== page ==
Given the factors mentioned above, many institutional investors have reduced the size of their in-house investment teams, more still are increasingly relying on strategic partnerships with preferred asset managers who assist with board support/ presentations, trustee education, and other ‘non-investment’ activities such as asset/liability studies. Others have become fixated on reducing their cost bases and squeezing managers’ fee loads. Some investors have even moved towards full or partial outsourcing of their portfolios. Taking the pressure off in-house teams to manage investment boards and committees, reducing operating costs and employing investment specialists in complex strategies – such as hedge funds – are the main drivers.
This week Pensions & Investments published the results of its investment consultant Research Advisory Panel which considered the trend towards investment outsourcing. The results show a clear preference for asset managers as preferred outsourcing partners followed by investment consultants (who according to Create Research’s Investment Innovations white paper are seen by investors to be horribly conflicted by their advisory work). Specialist outsource CIO firms/ individuals remain very niche. According to data from IAM, $1.76 trillion was outsourced by insurance companies alone as of December 31, 2010. A little over 2/3rds has come from general accounts with the remainder from separate accounts. BlackRock, Wellington Management, PIMCO and GSAM dominate these mandates.
The large players have business lines dedicated solely to servicing insurers and pension funds and armies of marketers and investment analysts to provide education, board and committee support. At the other end of the spectrum, smaller, high quality asset managers dedicated to institutional clients have carved out a niche for themselves in this area. In addition to delivering outstanding risk-adjusted performance, these businesses do a lot of heavy lifting for their clients: portfolio analysis, completion portfolios, custom analytics and asset/liability modelling etc. You won’t see their names in too many surveys but the top tier fund of hedge fund businesses – Aurora, Grosvenor, Paamco, K2, Blackstone and Unigestion – are good examples of asset management businesses with strong customization capabilities.
Several of these businesses also offer investors the ability to co-invest in underlying hedge funds or to take investment exposure through managed accounts or funds of managed account portfolios. Given the growth in managed accounts as well as the increasing success of seeding/ capital acceleration businesses and emerging managers, I was surprised not to see this trend confirmed in Prequin’s 2011 Investor Report (Hedge Funds). It may be of course that the survey did not capture allocations via funds of managed accounts. Managed accounts provide greater transparency into underlying positions, superior control over the assets of the investment vehicle and enhanced liquidity. In some cases managers are providing their clients with access to live reporting portfolio management and real-time chat functions with PMs via the internet.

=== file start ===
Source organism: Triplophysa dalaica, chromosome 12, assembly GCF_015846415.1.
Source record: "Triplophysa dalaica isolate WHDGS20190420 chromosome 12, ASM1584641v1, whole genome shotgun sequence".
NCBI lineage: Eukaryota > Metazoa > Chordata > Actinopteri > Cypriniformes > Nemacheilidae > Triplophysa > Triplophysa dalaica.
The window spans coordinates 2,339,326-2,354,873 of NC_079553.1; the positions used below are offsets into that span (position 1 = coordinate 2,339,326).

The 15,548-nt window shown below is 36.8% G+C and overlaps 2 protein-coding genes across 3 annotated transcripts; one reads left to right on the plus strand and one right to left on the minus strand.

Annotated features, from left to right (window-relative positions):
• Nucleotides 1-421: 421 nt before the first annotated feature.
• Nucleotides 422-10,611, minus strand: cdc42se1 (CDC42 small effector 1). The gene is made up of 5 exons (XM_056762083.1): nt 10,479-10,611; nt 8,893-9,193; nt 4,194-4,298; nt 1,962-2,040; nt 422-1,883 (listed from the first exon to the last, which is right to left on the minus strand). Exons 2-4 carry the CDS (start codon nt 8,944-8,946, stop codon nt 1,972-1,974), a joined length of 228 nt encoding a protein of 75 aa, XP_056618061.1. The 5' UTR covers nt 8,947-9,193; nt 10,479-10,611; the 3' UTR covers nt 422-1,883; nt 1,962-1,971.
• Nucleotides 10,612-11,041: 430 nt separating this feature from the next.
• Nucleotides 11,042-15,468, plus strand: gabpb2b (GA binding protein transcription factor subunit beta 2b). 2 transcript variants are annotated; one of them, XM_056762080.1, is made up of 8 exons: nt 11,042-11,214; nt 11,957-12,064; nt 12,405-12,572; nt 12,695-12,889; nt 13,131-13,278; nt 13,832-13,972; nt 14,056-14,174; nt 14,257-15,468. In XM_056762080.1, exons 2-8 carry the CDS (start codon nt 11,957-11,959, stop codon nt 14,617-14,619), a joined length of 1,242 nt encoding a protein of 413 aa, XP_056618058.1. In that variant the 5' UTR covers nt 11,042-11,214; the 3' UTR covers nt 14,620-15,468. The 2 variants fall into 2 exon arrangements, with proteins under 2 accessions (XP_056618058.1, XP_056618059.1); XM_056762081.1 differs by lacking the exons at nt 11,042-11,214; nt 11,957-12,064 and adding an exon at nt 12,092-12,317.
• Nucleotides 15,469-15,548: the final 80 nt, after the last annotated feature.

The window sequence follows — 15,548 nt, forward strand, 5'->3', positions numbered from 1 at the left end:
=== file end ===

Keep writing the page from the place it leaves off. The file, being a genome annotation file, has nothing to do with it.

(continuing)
With in some cases over two decades of experience building customized solutions and focusing on the entirety of the client experience, asset managers focused on finding solutions rather than product pushing are well positioned to gain market share, particularly from public and corporate pensions. It will be difficult for more niche managers, such as start-up outsource CIO firms, to compete with these better resourced managers, particularly for pension mandates. Perhaps it is more in the family office space that the niche outsource CIO firms will find traction. Then again it is a tough ask to compete against the private banks and FIO business lines established within independent asset management firms.
Meanwhile traditional asset managers are building out alternatives capabilities and alternatives shops are increasingly branching out in the long-only world. Institutional investors will increase their buying of ETFs as asset allocation tools and pressure asset managers to bring down pricing and increase reporting on funds and managed accounts. I firmly believe that it makes sense for the large players mentioned above to offer the full range of long only, hedged, active and passive strategies. They have the scale, expertise and infrastructure to deliver end-to-end investment solutions.
If there is anything to take away from Create Research’s backward looking, lumbering, new white paper on asset management innovations, it is that the 2000s were dominated by a siloed approach to product development, driven by thinking, reflected in the paper itself, which is rooted in the style bucket thinking of yesteryear. For institutional investors, their asset managers and investment consultants, the challenges of tomorrow require an investment philosophy grounded not on long-term return assumptions from individual asset classes, but instead in commonsense principles of deep value investing, liability, volatility and liquidity management, and unconstrained implementation.
During the last decade many of the larger asset managers outsourced their back-office functions as well as distribution to third parties. The smaller players would be well placed to focus on delivering robust risk-adjusted performance in their flagship strategies, enhancing their investment processes as required, and avoiding the temptation to launch new products that promise access to the latest market trends and pools of advisor directed retail wealth. Smaller managers should focus on innovating in value-added areas: asset/liability modelling, customization capabilities, deep client service engagement and creative, original, thought leadership.
- No public Twitter messages.